What is Rock Candy?

Mary McMahon
Mary McMahon

Rock candy is a candy made from large chunks of sugar which are grown on a string or stick. Because it is made from pure sugar, this candy will be naturally clear and extremely sweet. It may be eaten plain, dissolved in sweet drinks, or used as a garnish on desserts. Since the process for making rock candy is very straightforward, many people like to make it at home, and some teachers use it to illustrate crystal formation to young students.

Rock candy is made from pure sugar.
Rock candy is made from pure sugar.

To make rock candy, water and sugar are combined to make a supersaturated sugar solution. The solution is so high in sugar that no more sugar can be dissolved in it, causing added sugar to sink to the bottom. A substrate for crystal growth such as a stick or string is lowered into the solution and left undisturbed for a few days to a week, allowing crystals to form on the substrate as the water evaporates. When the substrate is removed, it is covered in very large, jagged sugar crystals.

Excessive consumption of sugary substances, such as rock cnady, may cause tooth decay.
Excessive consumption of sugary substances, such as rock cnady, may cause tooth decay.

Many people add food coloring to their rock candy to make it more visually interesting. Flavoring may be added as well, for people who want to taste something other than pure sugar. Sticks of this type of candy are often available in candy stores and along the seashore and similar vacation spots. The crystallized sugar is also sold in bulk for restaurant use as a decorative garnish.

To make rock candy, boil one cup of water and add two cups of sugar, stirring constantly and allowing the mixture to boil again. These amounts can easily be increased or decreased if desired, as long as you keep the ratio the same. Once the sugar has completely dissolved, pour the water into a jar and dip a string or stick into it. If you wish to add color or flavorings, do so after the sugar has dissolved, but before you pour it into a jar. Once the string is saturated, pull it out and allow it to dry. This will create seed crystals, which will allow the sugar crystals to be larger and more even.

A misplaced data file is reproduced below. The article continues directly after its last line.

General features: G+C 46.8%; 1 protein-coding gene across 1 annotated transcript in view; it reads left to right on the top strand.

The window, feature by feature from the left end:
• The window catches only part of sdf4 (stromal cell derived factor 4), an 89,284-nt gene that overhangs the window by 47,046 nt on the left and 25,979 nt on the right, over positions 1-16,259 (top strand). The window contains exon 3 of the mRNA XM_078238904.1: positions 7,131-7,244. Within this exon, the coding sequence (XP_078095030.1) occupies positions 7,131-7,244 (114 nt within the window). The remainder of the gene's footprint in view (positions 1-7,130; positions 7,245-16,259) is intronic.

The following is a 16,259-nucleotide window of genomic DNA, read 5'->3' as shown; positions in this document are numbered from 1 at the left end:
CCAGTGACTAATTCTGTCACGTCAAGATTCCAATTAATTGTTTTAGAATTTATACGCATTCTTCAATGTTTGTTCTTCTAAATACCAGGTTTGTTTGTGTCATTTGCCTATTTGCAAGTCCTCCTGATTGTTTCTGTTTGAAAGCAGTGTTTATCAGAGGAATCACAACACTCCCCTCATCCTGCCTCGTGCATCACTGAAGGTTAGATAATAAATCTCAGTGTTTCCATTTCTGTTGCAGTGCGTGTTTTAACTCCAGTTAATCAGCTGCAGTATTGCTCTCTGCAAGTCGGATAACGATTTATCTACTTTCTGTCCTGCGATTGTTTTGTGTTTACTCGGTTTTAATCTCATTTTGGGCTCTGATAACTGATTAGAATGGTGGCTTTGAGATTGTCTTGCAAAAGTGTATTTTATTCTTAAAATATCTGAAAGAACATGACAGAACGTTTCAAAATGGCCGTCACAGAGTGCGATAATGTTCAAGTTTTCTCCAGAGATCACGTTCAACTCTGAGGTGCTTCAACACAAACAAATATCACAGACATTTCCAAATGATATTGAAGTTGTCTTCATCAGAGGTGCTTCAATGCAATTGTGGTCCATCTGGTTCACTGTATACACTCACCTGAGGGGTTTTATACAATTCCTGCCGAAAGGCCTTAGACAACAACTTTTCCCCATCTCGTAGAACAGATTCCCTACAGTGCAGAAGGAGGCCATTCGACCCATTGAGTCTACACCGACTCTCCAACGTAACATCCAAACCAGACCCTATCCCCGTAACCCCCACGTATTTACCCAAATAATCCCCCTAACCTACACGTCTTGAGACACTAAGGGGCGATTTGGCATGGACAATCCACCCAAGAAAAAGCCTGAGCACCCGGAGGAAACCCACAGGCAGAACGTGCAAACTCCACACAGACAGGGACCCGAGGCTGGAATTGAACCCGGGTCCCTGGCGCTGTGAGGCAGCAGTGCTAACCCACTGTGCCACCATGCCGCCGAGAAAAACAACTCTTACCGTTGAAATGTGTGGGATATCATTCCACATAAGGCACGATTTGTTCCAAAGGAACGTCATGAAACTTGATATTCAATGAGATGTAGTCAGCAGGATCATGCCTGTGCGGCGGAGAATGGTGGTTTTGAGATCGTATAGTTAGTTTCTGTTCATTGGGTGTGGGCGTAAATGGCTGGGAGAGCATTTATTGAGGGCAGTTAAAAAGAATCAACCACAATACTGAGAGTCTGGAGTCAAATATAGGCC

Once the stick or string has dried, dip it back into the jar of dissolved sugar and allow it to sit until large crystals form. Try to avoid moving or jostling the jar, as this can disrupt the formation of the crystals. Once big, even crystals have formed, the rock candy can be removed from the jar and served or wrapped in wax paper for later consumption.

Mary McMahon
Mary McMahon

Ever since she began contributing to the site several years ago, Mary has embraced the exciting challenge of being a wiseGEEK researcher and writer. Mary has a liberal arts degree from Goddard College and spends her free time reading, cooking, and exploring the great outdoors.

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Discussion Comments


It is what I'm doing for my science project, but I am seeing how the presence of seed crystals affects how fast it grows.


Could anybody tell me how much sugar syrup I need to make 30 pieces of rock candy?


What is a natural dye alternative for making blue rock candy? My daughter has to make rock candy swizzle sticks for her science class, but I hate to let her eat anything with synthetic dyes in it, and I know the chances of her not eating it after we make it are nil.

What would some good alternatives be?


If I were going to make rock candy crystals as part of an experiment for my fourth graders, how would you present the rock candy/science connection?

I mean, I can obviously connect it to the formation of crystals, but do you think that I should include any of the chemistry that goes on in the rock candy making?

Also, what are some good rock candy experiments that you can do with the candy after you make it?

I have never taught a science module before, so I would appreciate any and all input.



I absolutely love rock candy. When I was young, I used had read about Laura Ingalls Wilder eating rock candy strings and thinking it was so great.

So my mom (in one of her highlights, I feel) actually taught us how to make rock candy sticks. She even taught us about the rock candy chemistry connections, which was pretty cool.

I still to this day do this with my kids too -- it's a great little project, and the results of the experiment are literally sweet!


Would this a be a good science project for me to do this year?

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